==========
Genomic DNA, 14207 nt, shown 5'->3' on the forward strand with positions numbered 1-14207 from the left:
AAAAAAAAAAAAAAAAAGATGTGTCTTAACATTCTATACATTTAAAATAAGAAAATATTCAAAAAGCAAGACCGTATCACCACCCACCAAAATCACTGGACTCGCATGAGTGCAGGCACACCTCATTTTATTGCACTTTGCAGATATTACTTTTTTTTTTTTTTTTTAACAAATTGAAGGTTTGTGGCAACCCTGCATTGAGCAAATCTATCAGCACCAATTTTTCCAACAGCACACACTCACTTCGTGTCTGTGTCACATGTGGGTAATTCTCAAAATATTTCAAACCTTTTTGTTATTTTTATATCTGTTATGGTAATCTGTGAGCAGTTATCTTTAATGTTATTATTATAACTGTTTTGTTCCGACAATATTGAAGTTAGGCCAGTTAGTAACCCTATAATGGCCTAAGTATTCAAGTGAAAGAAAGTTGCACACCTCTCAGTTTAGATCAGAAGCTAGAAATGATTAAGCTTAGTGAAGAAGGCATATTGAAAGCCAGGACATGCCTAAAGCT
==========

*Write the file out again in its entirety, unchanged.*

Genomic DNA, 14207 nt, shown 5'->3' on the forward strand with positions numbered 1-14207 from the left:
AAAAAAAAAAAAAAAAAGATGTGTCTTAACATTCTATACATTTAAAATAAGAAAATATTCAAAAAGCAAGACCGTATCACCACCCACCAAAATCACTGGACTCGCATGAGTGCAGGCACACCTCATTTTATTGCACTTTGCAGATATTACTTTTTTTTTTTTTTTTTAACAAATTGAAGGTTTGTGGCAACCCTGCATTGAGCAAATCTATCAGCACCAATTTTTCCAACAGCACACACTCACTTCGTGTCTGTGTCACATGTGGGTAATTCTCAAAATATTTCAAACCTTTTTGTTATTTTTATATCTGTTATGGTAATCTGTGAGCAGTTATCTTTAATGTTATTATTATAACTGTTTTGTTCCGACAATATTGAAGTTAGGCCAGTTAGTAACCCTATAATGGCCTAAGTATTCAAGTGAAAGAAAGTTGCACACCTCTCAGTTTAGATCAGAAGCTAGAAATGATTAAGCTTAGTGAAGAAGGCATATTGAAAGCCAGGACATGCCTAAAGCT